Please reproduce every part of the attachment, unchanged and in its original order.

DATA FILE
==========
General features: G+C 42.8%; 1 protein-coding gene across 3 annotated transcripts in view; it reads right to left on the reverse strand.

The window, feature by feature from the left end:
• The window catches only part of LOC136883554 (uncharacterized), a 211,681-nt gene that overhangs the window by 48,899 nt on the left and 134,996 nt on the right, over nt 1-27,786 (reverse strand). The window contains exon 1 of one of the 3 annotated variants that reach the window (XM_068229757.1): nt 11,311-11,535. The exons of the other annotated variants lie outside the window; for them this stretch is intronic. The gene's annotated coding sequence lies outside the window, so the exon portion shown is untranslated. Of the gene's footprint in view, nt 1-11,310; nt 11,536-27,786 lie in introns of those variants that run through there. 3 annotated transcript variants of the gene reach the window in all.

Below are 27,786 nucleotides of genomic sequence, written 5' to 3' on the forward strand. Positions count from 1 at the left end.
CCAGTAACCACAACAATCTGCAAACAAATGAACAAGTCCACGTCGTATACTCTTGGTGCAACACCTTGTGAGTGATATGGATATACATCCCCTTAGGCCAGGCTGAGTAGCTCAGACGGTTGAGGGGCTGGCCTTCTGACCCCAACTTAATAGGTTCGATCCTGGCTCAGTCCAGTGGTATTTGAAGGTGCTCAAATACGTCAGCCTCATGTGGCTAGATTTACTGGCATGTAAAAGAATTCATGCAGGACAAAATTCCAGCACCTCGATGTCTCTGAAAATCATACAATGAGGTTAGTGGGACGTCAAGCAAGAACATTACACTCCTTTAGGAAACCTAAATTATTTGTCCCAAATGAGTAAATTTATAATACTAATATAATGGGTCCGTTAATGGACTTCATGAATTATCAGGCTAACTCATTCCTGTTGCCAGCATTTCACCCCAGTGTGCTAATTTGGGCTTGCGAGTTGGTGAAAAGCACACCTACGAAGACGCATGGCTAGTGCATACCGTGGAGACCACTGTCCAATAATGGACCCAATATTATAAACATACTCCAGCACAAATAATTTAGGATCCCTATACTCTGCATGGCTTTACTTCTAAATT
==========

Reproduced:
General features: G+C 42.8%; 1 protein-coding gene across 3 annotated transcripts in view; it reads right to left on the reverse strand.

The window, feature by feature from the left end:
• The window catches only part of LOC136883554 (uncharacterized), a 211,681-nt gene that overhangs the window by 48,899 nt on the left and 134,996 nt on the right, over nt 1-27,786 (reverse strand). The window contains exon 1 of one of the 3 annotated variants that reach the window (XM_068229757.1): nt 11,311-11,535. The exons of the other annotated variants lie outside the window; for them this stretch is intronic. The gene's annotated coding sequence lies outside the window, so the exon portion shown is untranslated. Of the gene's footprint in view, nt 1-11,310; nt 11,536-27,786 lie in introns of those variants that run through there. 3 annotated transcript variants of the gene reach the window in all.

Below are 27,786 nucleotides of genomic sequence, written 5' to 3' on the forward strand. Positions count from 1 at the left end.
CCAGTAACCACAACAATCTGCAAACAAATGAACAAGTCCACGTCGTATACTCTTGGTGCAACACCTTGTGAGTGATATGGATATACATCCCCTTAGGCCAGGCTGAGTAGCTCAGACGGTTGAGGGGCTGGCCTTCTGACCCCAACTTAATAGGTTCGATCCTGGCTCAGTCCAGTGGTATTTGAAGGTGCTCAAATACGTCAGCCTCATGTGGCTAGATTTACTGGCATGTAAAAGAATTCATGCAGGACAAAATTCCAGCACCTCGATGTCTCTGAAAATCATACAATGAGGTTAGTGGGACGTCAAGCAAGAACATTACACTCCTTTAGGAAACCTAAATTATTTGTCCCAAATGAGTAAATTTATAATACTAATATAATGGGTCCGTTAATGGACTTCATGAATTATCAGGCTAACTCATTCCTGTTGCCAGCATTTCACCCCAGTGTGCTAATTTGGGCTTGCGAGTTGGTGAAAAGCACACCTACGAAGACGCATGGCTAGTGCATACCGTGGAGACCACTGTCCAATAATGGACCCAATATTATAAACATACTCCAGCACAAATAATTTAGGATCCCTATACTCTGCATGGCTTTACTTCTAAATT